© Laszlo Balogh / Reuters
Hungary’s parliament approved a set of measures greenlighting the automatic detention of all asylum-seekers in camps on the southern border. The legislation bars asylum-seekers from leaving the transit zones until their applications are processed.
The legislation, submitted by Interior Minister Sandor Pinter and approved by a large majority of lawmakers, strengthens existing asylum regulations, including the introduction of a state of emergency due to mass migration, Hungary Today reported.
A package of amendments approved by the parliament makes it easier to impose a state of emergency and “ensures no one can enter Hungary and the European Union without permission,” Pinter was quoted as saying.
Police will send illegal migrants back “to the other side of the fence” along Hungary’s border, Hungary Today reported, adding that this applies to migrants seized by police anywhere in the country.
Asylum-seekers entering Hungary, and those already in the country, will be detained or moved to the camps. The measure will prevent them from moving around Hungary or leaving the country while their applications are being processed. Asylum-seekers will only be allowed to leave the transit zones in the direction of Serbia or Croatia. The law exempts unaccompanied minors under 14, who will be placed under the care of Hungary’s child protection services.
“In the future, illegal immigrants must wait for the verdict on their asylum case in designated transit zones at the border,” the bill, published on the Hungarian parliament’s website, says, as cited by AFP.
Authorities also have the right to stop the asylum application process should the asylum-seeker refuse to have their fingerprints or photographs taken, Hungary Today reported.
The law reinstates Hungary’s practice of detaining asylum applicants, which it suspended in 2013 under pressure from human rights groups.
According to government figures, there have been 1,142 attempts to illegally enter Hungary along the Serbian border so far this year.
“The European security situation worsened significantly in 2015 and 2016 in view of acts of terrorism, but the Hungarian Government took timely action, as a result of which the Hungarian internal security situation is satisfactory,” Gyorgy Bakondi, the chief security adviser to the prime minister said earlier this year, adding that the Hungarian-Serbian border “is still under permanent pressure.”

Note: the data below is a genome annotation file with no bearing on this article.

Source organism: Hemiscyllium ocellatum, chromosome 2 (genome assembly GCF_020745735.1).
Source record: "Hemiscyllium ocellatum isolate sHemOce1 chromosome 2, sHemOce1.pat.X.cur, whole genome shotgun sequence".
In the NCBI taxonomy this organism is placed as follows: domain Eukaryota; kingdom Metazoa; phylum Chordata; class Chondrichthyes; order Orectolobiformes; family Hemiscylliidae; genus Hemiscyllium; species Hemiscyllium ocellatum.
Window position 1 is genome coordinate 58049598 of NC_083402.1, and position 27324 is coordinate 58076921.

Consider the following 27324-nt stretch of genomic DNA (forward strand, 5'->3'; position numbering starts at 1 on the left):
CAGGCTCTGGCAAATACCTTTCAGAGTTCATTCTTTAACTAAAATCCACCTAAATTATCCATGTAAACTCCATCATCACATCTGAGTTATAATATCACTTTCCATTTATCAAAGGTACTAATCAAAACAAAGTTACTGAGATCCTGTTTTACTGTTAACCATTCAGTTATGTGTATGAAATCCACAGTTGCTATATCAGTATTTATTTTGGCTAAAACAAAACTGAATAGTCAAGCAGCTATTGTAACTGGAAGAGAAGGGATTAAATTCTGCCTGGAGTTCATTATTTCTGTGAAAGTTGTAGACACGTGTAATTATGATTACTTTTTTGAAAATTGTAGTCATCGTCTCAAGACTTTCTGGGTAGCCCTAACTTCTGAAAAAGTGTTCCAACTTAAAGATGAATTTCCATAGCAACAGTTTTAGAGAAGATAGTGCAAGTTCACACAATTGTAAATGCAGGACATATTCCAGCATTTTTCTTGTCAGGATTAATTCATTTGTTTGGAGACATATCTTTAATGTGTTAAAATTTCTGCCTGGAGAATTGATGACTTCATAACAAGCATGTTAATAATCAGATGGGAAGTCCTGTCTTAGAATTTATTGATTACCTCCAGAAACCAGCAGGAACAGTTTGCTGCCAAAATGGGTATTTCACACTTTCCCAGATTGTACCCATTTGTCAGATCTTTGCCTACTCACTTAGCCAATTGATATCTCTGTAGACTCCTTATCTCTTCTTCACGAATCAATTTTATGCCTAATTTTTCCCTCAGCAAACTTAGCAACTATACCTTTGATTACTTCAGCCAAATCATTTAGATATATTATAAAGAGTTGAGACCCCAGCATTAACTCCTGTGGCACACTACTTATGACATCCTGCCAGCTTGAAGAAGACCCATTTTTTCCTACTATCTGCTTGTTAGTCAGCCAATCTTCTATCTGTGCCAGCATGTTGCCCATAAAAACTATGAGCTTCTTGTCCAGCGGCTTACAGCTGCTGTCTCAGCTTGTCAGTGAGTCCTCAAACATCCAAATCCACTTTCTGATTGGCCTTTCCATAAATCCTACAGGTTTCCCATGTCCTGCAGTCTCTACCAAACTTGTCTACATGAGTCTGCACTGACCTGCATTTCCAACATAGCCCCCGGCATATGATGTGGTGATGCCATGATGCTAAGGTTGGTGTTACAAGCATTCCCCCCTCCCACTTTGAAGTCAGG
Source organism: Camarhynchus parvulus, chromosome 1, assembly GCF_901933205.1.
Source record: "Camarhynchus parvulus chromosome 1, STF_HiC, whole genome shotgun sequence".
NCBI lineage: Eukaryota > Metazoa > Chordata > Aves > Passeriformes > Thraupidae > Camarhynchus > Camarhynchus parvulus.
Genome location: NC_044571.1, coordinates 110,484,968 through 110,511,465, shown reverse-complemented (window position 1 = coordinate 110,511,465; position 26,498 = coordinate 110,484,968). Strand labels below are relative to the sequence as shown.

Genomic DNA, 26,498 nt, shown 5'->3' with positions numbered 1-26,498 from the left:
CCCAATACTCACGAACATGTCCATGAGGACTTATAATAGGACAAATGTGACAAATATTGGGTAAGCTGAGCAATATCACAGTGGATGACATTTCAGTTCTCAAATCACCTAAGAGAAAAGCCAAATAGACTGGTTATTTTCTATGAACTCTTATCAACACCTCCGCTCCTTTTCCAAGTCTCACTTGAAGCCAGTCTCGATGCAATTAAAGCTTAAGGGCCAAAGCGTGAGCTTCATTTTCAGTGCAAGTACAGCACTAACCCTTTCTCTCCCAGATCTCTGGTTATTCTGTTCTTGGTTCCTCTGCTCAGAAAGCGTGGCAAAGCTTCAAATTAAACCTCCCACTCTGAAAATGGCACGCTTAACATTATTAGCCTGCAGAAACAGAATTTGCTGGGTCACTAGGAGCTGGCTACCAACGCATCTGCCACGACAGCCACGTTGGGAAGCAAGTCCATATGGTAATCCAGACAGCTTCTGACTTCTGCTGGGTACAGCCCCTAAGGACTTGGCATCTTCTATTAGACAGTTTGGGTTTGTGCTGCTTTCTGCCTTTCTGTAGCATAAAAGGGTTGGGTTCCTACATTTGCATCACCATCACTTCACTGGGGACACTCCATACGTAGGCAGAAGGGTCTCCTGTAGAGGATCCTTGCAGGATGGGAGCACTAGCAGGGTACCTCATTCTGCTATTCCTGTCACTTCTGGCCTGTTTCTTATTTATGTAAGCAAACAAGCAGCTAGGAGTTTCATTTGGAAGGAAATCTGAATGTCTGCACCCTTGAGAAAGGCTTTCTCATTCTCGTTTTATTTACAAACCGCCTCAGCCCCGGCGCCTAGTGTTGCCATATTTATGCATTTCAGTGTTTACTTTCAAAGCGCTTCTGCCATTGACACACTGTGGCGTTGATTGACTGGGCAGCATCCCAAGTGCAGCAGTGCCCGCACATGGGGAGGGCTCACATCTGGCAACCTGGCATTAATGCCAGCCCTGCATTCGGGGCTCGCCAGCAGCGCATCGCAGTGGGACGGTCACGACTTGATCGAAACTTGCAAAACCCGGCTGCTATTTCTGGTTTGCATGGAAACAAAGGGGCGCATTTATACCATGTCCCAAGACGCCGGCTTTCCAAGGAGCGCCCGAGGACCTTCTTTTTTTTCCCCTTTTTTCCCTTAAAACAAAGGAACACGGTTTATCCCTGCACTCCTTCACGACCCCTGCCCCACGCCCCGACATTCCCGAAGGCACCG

Hungarian Prime Minister Viktor Orban warned during his State of the Nation Address last Tuesday that “there shall be no street violence or immigrant riots, there shall be no arson attacks on refugee camps, and gangs shall not hunt our wives and daughters.”
“The pressure on our southern borders is increasing,” he said.
“The impotence of Brussels is causing increasing chaos… We shall teach Brussels, the people smugglers and the migrants that Hungary is a sovereign country, and its territory can only be entered by those who will obey our laws and accept the authority of our law enforcement and military personnel,” the hardline prime minister noted.
Last week, Hungary began building a second border fence along its southern border with Serbia. The new fence is set to accompany a previously installed barbed wire barrier, which was erected in 2015 to run along the country’s border with Serbia – an overland route used by migrants fleeing to Germany.
Orban’s chief of staff, Janos Lazar, said that €120 million ($127 million) has been allocated to the construction of the fence and containment camps to hold migrants, Reuters reported.
The construction came under fire from rights groups.
“Using transit zones as detention centers and forcing asylum seekers who are already inside Hungary back to the Serbian side of the razor-wire fence is abusive, pointless, and cruel,” Human Rights Watch Deputy Director Benjamin Ward noted.
“The European Commission should not stand by while Hungary makes a mockery of the right to seek asylum,” he added, calling on the commission to act before Hungary “further undermines its asylum obligations under EU and international law.”